The price tag for health professional education programs in the United States is rising. So are education debt levels. That this trend is by no means unique to health occupations – rising education costs and student debt are modern facts of life – does not diminish its potential implications within the health care system.
In a recent Perspectives article in the New England Journal of Medicine, David Asch, from the University of Pennsylvania, Sean Nicholson, from Cornell University, and I ask the question “Are We in a Medical Education Bubble Market?” To economists, as well as the policy community more broadly, rising education costs raise questions about the future return on investment to health care training and, more broadly, the future cost of health care. While medical education is certainly a very different commodity than housing, or tulips in 17th century Holland, we use these examples, as well as the economic principles behind them, to frame the issue. Basically, bubble markets are created when an asset trades for increasingly higher prices, bought by those hopeful about its future value, and then sold to others with even more optimistic views of that future value. Bubbles burst when some new and lower sense of intrinsic value appears. The last buyers are stuck with something they paid too much for and can no longer unload, like being caught without a chair when the music stops. Bubbles are often recognized only once they burst, and for people who ‘bought high’ in the housing market, dot-com market, or tulip market in 17th century Holland – and there were a lot of them – the market correction is ugly.
When we examined changes over time in education debt levels relative to average incomes – a simplified measure of return on investment – for a variety of health care occupations, law school and business school graduates, and higher education programs, we came away with several interesting policy conclusions. Here, I want to highlight only two.
First, by and large, among all health care occupations the ratio of debt to earnings has increased substantially in recent years. Consistent with the notion that this is a higher-education phenomenon, we found the same trend for non-health professional education programs we examined as well; except for one: MBAs. Business school graduates have actually experienced declining debt levels in relation to earnings. These data helped us see whether what is happening in medicine is happening everywhere, and the big picture answer is yes. Our take away from the data is that medical professions still remain an attractive career choice. People don’t choose between being a doctor in 2015 and a doctor in 1985. They choose between being a doctor or a lawyer, an architect, an artist, and so forth, in 2015.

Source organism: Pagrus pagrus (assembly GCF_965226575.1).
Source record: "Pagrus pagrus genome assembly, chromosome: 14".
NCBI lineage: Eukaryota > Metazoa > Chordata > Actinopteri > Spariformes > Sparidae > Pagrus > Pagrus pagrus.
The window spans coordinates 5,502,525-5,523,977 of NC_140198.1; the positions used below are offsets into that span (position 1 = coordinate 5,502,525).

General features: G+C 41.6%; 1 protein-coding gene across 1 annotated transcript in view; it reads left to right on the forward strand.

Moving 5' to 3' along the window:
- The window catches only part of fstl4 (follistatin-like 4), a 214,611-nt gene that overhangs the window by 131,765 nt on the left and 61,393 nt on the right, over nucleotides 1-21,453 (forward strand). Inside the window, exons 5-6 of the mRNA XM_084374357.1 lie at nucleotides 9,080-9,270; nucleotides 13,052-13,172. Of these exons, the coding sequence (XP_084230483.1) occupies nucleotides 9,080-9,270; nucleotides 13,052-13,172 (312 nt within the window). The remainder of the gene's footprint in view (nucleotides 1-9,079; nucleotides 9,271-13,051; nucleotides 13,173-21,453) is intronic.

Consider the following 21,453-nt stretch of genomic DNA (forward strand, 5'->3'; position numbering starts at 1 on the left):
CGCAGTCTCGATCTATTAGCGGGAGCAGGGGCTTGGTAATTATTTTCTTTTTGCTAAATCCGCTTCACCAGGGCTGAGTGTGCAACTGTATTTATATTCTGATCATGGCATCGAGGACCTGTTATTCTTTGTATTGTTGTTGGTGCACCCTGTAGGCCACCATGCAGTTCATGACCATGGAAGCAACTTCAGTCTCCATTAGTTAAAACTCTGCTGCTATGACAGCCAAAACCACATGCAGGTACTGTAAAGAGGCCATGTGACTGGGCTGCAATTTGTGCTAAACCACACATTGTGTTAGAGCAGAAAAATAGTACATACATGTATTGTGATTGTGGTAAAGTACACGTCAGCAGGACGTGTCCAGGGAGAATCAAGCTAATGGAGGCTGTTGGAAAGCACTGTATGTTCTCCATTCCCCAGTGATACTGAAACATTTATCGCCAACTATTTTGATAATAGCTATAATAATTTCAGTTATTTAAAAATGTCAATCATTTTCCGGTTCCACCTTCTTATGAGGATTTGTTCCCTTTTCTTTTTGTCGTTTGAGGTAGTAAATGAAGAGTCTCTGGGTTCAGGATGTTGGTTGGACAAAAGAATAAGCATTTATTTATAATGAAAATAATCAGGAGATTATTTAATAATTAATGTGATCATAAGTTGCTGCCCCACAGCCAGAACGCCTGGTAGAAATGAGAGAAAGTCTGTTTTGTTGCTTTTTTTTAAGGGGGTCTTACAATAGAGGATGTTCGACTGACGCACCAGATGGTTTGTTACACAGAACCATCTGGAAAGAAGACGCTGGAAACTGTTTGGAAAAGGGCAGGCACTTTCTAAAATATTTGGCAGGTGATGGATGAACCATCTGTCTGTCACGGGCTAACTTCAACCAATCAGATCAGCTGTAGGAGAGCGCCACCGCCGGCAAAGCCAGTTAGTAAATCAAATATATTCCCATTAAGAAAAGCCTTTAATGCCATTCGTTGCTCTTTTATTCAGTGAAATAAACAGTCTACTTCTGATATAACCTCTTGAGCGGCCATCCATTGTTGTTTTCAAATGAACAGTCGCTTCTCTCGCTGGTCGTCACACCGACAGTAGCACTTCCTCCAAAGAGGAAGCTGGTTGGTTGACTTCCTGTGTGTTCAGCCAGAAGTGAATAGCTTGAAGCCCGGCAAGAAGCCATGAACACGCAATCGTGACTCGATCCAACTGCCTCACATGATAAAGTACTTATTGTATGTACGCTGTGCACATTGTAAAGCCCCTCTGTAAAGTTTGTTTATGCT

Second, even if rising education costs are not unique to health care professions, it is very important that the health policy community take a hard look at their potential consequences for tomorrow’s health care environment. We raise the issue of whether it is feasible to slow health care spending growth, as the Affordable Care Act aims to do, without addressing rising medical education costs. Our conclusion, based on simple economics, is that higher and higher medical education costs are sustainable only to the extent that the health care system is able to pay providers more, and, in fact, there are strong signs that this is unlikely. Physician and dentist earnings, for example, have been sluggish since the early 2000s. We feel that if we want to keep health care costs down and still have access to well qualified health care providers, then we need to start thinking about ways to keep the cost of creating those physicians down.
The U.S. health care system is on the cusp of transformational change, with ambitious goals laid out in the Affordable Care Act. At the same time, higher education is, according to many experts, about to go through an era of ‘disruptive innovation’ with concepts like competency-based learning and massive open on-line courses starting to expand. Based on our analysis, we feel there is tremendous opportunity to reduce the educational debt load of health care professionals and contribute to the sustainability of the health care system by exploring innovations to reduce the cost of training tomorrow’s health care providers.